“Therefore a man leaves his father and his mother and cleaves to his wife, and they become one flesh.” Genesis 2:24
A fifth grade school teacher asked each child in her art class to draw a picture of what they wanted to be when they grow up. Sally drew an astronaut, Sue a doctor, Bruce a missionary. But Karen turned in a blank sheet of paper. “Isn’t there something you want to be?” The teacher inquired. To which the child replied. “I want to be married, but I didn’t know how to draw it.”
Sad, but isn’t that true of our society today? Over ninety-five percent of us will marry at some point in our life. Yet nearly forty percent of us will divorce.
In 1890 there were nearly ten thousand divorces nationwide. Last year there were over one million two hundred thousand! In Charlotte, North Carolina, last year there were more divorces than there were marriages. Ditto for Fayetteville, North Carolina and Washington, D.C.
It is as if we’ve lost the blueprint for building a lasting and satisfying home.
Where? Where can we go to find the blueprint? Can your capitol senator supply it? Is it in the pages of Better Homes and Gardens magazine? Is it animated on the silver screen from Hollywood? Do you inquire of Ann Landers?
Our text today is the best place to look. It doesn’t come from Hollywood, but it does come from God’s Holy Word. And it represents the oldest biblical teaching on matrimony. In fact, this verse is repeated four times in Scripture! Even Jesus spoke of it! Why, it is as if God is saying, “Look here! This is vital! Be absolutely certain not to miss it!” So let’s give close examination to our text for today and see if we can learn all God is saying!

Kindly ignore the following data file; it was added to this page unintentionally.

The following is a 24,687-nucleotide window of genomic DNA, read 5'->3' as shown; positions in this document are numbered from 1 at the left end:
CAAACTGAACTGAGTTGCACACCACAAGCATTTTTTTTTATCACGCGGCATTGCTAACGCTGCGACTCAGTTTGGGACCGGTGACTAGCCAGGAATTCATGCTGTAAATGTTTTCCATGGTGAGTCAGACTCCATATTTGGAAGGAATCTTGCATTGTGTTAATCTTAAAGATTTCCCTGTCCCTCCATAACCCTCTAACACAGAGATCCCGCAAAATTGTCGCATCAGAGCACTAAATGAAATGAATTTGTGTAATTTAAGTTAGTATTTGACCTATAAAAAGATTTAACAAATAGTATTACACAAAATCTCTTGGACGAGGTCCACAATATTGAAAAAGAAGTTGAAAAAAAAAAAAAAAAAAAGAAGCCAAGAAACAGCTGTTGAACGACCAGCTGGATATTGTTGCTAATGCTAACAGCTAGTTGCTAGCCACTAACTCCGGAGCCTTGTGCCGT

The first discipline mentioned in the text is leaving. “Therefore a man leaves his father and his mother.”
Do you realize that in every major world religion marriage begins with a public ceremony of leaving? The man and the woman make a basic public commitment saying, “Forsaking all others I choose you!” He burns his little black book. She dreams of no other prince charming but him. They leave single life behind and together live in wedlock. Did you hear about the young couple in the jewelry store selecting their wedding bands? The man complained. “But honey, this wedding band is too wide. I’m afraid it’ll cut off my circulation!” She brightened and said, “Sweetheart, that’s exactly what it’s supposed to do!”
I think the biblical discipline of leaving is rather like climbing aboard a jet airliner. They hand you no parachute. If you fly with them you commit your whole life. If the plane makes it so do you. If the plane crashes so do you. Don’t the wedding vows we take before God emphasize this kind of life-long commitment? “I take thee to be my wedded mate, to have and to hold, from this day forward, for better, for worse, for richer, for poorer, in sickness and in health, to love and to cherish, till death us do part . . . .”